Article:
Few surface treatments offer the same protection and enhancement as a chemical conversion coating while maintaining as-received dimensional tolerances. Chem Film, also referred to by proprietary names suchs as Irridite and Alodine, is traditionally a chrome based conversion coating that can be applied to aluminum to offer corrosion resistance, increased adhesion properties, and depending on the type required, electrical conductivity. In contrast with anodized and phosphate finishes, these properties can be achieved without adding discernable thickness or altering the part.

Every day, MIL works with countless parts that will be exposed to environmental conditions and subject to deterioration. Just as passivation is performed to prevent corrosion on stainless steel, chem film is ideal for protecting aluminum. A good chem film coating can withstand salt spray testing for as many as 168 hours without showing signs of oxidation or corrosion whereas the same material left bare is far more susceptible to the affects of exposure.

As aluminum is notorious for its poor adhesion properties, aerospace industry specifications nearly always require a pre-treatment prior to application of coatings like prime and paint. Unlike a pre-treatment like anodize, which builds and changes the structure of the part surface, chem film is simply a very thin coating that is applied to the surface. Before it dehydrates, the coating behaves as a gelatinous film that due to its soft nature, acts as an open molecular bonding structure similar to glue. This makes it an ideal base to increase paint adhesion and prolong the life of inorganic and organic coatings alike. When anodizing is required, masking adhesion is also greatly increased in the same way to prevent anodizing leakage onto surfaces with tight tolerances. Parts that are masked without the aid of chem film as a pre-treatment are immediately at greater risk for anodizing leakage which can lead to Disposition: Scrap.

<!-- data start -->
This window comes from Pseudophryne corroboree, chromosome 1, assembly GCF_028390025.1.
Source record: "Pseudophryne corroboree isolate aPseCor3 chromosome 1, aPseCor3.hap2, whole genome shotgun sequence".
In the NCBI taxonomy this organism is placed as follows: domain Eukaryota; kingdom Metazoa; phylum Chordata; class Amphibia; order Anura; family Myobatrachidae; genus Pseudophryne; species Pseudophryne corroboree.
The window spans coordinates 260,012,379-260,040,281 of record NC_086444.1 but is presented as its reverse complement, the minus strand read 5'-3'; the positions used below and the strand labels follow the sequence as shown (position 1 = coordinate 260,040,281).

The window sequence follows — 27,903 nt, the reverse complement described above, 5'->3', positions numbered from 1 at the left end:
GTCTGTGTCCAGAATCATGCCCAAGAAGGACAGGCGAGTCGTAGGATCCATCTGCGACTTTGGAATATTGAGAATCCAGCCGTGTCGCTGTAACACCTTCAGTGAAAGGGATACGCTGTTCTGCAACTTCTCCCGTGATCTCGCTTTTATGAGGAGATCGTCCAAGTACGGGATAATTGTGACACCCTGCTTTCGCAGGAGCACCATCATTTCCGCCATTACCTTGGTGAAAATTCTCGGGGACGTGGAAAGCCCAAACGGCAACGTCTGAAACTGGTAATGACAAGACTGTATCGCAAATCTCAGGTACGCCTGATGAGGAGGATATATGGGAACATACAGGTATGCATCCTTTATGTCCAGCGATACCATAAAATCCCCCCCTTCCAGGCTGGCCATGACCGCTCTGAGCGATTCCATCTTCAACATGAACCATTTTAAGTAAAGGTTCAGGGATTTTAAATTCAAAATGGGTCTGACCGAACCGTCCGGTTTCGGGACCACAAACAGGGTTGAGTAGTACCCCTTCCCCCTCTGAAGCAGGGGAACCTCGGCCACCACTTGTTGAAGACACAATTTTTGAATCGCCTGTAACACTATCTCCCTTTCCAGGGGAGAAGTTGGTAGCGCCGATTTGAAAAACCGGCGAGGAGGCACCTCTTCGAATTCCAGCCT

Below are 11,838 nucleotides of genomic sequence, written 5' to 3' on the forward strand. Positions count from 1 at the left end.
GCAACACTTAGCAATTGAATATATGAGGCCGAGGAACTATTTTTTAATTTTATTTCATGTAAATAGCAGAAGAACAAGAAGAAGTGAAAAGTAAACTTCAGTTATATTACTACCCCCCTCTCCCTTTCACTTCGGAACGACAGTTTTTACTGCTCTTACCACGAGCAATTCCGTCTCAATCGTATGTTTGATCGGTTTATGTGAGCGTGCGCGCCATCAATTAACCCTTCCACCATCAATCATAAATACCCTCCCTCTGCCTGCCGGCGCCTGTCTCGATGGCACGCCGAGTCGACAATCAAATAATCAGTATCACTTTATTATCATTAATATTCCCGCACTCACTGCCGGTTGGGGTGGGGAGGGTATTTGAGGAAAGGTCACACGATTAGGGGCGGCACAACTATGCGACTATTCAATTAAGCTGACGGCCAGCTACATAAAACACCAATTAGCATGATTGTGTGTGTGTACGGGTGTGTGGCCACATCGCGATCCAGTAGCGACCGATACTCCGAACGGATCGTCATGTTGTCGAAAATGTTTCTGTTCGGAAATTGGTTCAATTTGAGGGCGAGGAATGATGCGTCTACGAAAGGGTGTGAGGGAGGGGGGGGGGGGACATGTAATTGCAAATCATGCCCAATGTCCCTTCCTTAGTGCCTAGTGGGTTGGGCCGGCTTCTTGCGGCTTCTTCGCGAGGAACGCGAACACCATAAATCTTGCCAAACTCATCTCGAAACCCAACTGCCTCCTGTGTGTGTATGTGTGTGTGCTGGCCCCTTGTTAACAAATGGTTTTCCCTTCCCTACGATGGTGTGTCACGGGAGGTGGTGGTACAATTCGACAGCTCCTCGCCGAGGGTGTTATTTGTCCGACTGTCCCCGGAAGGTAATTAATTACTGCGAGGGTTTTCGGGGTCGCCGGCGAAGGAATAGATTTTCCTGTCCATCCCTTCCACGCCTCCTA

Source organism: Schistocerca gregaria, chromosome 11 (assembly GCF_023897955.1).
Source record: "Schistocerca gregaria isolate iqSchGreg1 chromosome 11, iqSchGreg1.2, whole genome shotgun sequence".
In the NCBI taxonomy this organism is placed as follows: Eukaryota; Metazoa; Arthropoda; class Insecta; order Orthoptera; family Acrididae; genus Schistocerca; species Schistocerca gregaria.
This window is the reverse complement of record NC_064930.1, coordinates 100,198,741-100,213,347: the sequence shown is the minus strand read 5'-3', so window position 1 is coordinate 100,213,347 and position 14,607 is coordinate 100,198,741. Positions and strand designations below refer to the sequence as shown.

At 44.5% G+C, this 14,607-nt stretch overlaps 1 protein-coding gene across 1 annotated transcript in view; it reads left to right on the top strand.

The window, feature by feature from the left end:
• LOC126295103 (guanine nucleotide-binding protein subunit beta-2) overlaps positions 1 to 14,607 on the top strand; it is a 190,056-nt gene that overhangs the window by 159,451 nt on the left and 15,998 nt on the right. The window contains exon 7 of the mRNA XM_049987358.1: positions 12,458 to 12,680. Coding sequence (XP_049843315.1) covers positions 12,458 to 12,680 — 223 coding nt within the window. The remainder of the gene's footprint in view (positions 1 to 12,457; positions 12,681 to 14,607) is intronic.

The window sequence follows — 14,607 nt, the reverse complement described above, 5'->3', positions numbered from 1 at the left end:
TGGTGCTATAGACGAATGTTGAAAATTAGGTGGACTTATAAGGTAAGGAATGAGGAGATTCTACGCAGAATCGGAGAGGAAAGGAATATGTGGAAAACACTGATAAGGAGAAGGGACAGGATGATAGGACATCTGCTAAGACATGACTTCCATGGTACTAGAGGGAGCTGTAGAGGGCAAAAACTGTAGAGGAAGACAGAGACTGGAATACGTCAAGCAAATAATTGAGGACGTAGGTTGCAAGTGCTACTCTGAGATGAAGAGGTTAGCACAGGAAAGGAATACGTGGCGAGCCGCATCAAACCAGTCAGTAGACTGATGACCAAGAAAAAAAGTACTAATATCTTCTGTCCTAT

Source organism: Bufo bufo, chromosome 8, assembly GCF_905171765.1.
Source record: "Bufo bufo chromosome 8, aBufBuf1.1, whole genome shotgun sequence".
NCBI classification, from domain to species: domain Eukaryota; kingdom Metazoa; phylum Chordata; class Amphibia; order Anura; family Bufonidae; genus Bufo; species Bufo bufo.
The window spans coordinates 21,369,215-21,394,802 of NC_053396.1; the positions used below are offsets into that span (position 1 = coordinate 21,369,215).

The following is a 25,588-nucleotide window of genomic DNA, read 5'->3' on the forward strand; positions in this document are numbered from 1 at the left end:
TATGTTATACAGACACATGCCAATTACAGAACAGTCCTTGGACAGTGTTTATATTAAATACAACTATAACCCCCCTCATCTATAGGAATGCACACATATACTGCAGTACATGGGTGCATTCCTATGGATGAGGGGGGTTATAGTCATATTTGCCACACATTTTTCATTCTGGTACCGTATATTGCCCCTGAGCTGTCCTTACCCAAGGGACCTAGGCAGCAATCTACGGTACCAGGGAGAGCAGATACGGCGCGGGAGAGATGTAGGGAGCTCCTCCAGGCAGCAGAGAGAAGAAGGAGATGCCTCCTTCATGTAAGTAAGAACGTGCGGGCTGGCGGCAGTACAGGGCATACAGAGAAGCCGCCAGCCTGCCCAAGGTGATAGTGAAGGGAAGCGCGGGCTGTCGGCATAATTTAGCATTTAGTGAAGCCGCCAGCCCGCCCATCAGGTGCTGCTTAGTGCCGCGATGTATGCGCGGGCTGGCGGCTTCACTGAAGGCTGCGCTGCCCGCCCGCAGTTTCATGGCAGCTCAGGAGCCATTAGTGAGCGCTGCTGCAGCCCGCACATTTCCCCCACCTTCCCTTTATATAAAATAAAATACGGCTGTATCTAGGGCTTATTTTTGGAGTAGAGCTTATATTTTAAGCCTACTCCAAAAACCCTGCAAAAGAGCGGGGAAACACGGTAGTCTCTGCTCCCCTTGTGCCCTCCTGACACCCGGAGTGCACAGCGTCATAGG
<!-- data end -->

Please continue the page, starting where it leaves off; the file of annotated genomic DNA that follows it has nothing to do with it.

There are two classes widely used in the aerospace industry. As established by MIL-DTL-5541, both Class 1A and Class 3 refer to coatings that offer increased corrosion resistance and adhesive properties. Class 3 however, also maintains electrical conductivity. Even after 168 hours of salt spray testing, Class 3 coatings must exhibit electrical resistance at no greater than 10,000 microhms per square inch. This property supports frequent integration of aluminum into applications such as aircraft controls where electrical conductivity is crucial.

MIL-DTL-5541 also has established two types of chem film coating. Type I is the traditional hexavalent chrome based coating that is most recognizable by its color that can range anywhere from yellow to gold to green to brown, and even clear upon request. Besides the value of the coating itself, the appearance lends itself well for cosmetic or identification purposes. Type II is the environmentally friendlier one and can come in the form of a trivalent-chrome or chrome-free coating. The introduction of this type has resulted in increasing frequency of engineering drawing revisions due to new European standards like RoHS, and an overall push in the aerospace industry for greater environmental responsibility.

To protect aerospace, medical, and aluminum parts from many other industries, MIL has included both types and classes established in MIL-DTL-5541, and many other chem film specifications to its roster of processing capabilities. Just as with nearly all of the processes it performs, MIL maintains a large number of Prime and NADCAP approvals for chem film as evidence of its processing excellence. Aluminum parts coated at MIL are thus uniquely protected and supportive to offer enhanced life span and efficiency.

Chemical Milling

Chemical Milling is defined as a process for the selective and controlled removal of metal from a surface through the use of chemical etchants. Sounds simple enough. So why is so difficult?